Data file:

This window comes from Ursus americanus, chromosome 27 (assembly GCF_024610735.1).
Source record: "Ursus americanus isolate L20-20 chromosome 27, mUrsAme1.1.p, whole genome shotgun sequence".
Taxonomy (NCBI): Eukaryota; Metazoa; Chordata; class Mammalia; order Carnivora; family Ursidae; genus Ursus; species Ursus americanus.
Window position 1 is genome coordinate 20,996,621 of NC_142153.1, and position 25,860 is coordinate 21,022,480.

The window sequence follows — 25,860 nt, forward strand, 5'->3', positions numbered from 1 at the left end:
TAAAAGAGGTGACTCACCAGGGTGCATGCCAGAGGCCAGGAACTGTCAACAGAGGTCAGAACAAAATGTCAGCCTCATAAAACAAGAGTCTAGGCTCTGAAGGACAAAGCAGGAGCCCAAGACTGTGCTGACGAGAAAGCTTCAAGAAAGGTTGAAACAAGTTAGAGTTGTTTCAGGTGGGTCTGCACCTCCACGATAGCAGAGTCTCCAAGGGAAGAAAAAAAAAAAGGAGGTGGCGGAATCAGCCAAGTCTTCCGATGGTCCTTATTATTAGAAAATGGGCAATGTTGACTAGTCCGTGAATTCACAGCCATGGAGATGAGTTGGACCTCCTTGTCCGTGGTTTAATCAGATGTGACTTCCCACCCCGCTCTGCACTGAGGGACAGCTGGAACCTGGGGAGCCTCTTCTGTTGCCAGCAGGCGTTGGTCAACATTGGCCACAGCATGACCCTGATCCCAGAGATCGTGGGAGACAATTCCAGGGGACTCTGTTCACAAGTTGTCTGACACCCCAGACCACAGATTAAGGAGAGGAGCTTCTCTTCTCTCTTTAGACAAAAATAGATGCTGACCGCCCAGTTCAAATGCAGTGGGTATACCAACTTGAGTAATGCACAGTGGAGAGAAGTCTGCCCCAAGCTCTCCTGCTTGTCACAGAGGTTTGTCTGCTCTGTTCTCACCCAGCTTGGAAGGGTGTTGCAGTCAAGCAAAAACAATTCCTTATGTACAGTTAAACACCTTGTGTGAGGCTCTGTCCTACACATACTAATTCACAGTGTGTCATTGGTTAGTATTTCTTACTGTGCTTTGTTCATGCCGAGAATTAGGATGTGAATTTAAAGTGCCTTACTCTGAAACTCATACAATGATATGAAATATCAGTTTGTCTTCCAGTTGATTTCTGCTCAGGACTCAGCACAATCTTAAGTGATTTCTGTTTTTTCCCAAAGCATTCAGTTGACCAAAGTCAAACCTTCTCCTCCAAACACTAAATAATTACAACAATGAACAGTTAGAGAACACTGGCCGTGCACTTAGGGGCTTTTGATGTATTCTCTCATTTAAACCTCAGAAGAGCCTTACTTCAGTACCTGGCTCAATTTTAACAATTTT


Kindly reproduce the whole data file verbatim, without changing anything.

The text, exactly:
This window comes from Ursus americanus, chromosome 27 (assembly GCF_024610735.1).
Source record: "Ursus americanus isolate L20-20 chromosome 27, mUrsAme1.1.p, whole genome shotgun sequence".
Taxonomy (NCBI): Eukaryota; Metazoa; Chordata; class Mammalia; order Carnivora; family Ursidae; genus Ursus; species Ursus americanus.
Window position 1 is genome coordinate 20,996,621 of NC_142153.1, and position 25,860 is coordinate 21,022,480.

The window sequence follows — 25,860 nt, forward strand, 5'->3', positions numbered from 1 at the left end:
TAAAAGAGGTGACTCACCAGGGTGCATGCCAGAGGCCAGGAACTGTCAACAGAGGTCAGAACAAAATGTCAGCCTCATAAAACAAGAGTCTAGGCTCTGAAGGACAAAGCAGGAGCCCAAGACTGTGCTGACGAGAAAGCTTCAAGAAAGGTTGAAACAAGTTAGAGTTGTTTCAGGTGGGTCTGCACCTCCACGATAGCAGAGTCTCCAAGGGAAGAAAAAAAAAAAGGAGGTGGCGGAATCAGCCAAGTCTTCCGATGGTCCTTATTATTAGAAAATGGGCAATGTTGACTAGTCCGTGAATTCACAGCCATGGAGATGAGTTGGACCTCCTTGTCCGTGGTTTAATCAGATGTGACTTCCCACCCCGCTCTGCACTGAGGGACAGCTGGAACCTGGGGAGCCTCTTCTGTTGCCAGCAGGCGTTGGTCAACATTGGCCACAGCATGACCCTGATCCCAGAGATCGTGGGAGACAATTCCAGGGGACTCTGTTCACAAGTTGTCTGACACCCCAGACCACAGATTAAGGAGAGGAGCTTCTCTTCTCTCTTTAGACAAAAATAGATGCTGACCGCCCAGTTCAAATGCAGTGGGTATACCAACTTGAGTAATGCACAGTGGAGAGAAGTCTGCCCCAAGCTCTCCTGCTTGTCACAGAGGTTTGTCTGCTCTGTTCTCACCCAGCTTGGAAGGGTGTTGCAGTCAAGCAAAAACAATTCCTTATGTACAGTTAAACACCTTGTGTGAGGCTCTGTCCTACACATACTAATTCACAGTGTGTCATTGGTTAGTATTTCTTACTGTGCTTTGTTCATGCCGAGAATTAGGATGTGAATTTAAAGTGCCTTACTCTGAAACTCATACAATGATATGAAATATCAGTTTGTCTTCCAGTTGATTTCTGCTCAGGACTCAGCACAATCTTAAGTGATTTCTGTTTTTTCCCAAAGCATTCAGTTGACCAAAGTCAAACCTTCTCCTCCAAACACTAAATAATTACAACAATGAACAGTTAGAGAACACTGGCCGTGCACTTAGGGGCTTTTGATGTATTCTCTCATTTAAACCTCAGAAGAGCCTTACTTCAGTACCTGGCTCAATTTTAACAATTTT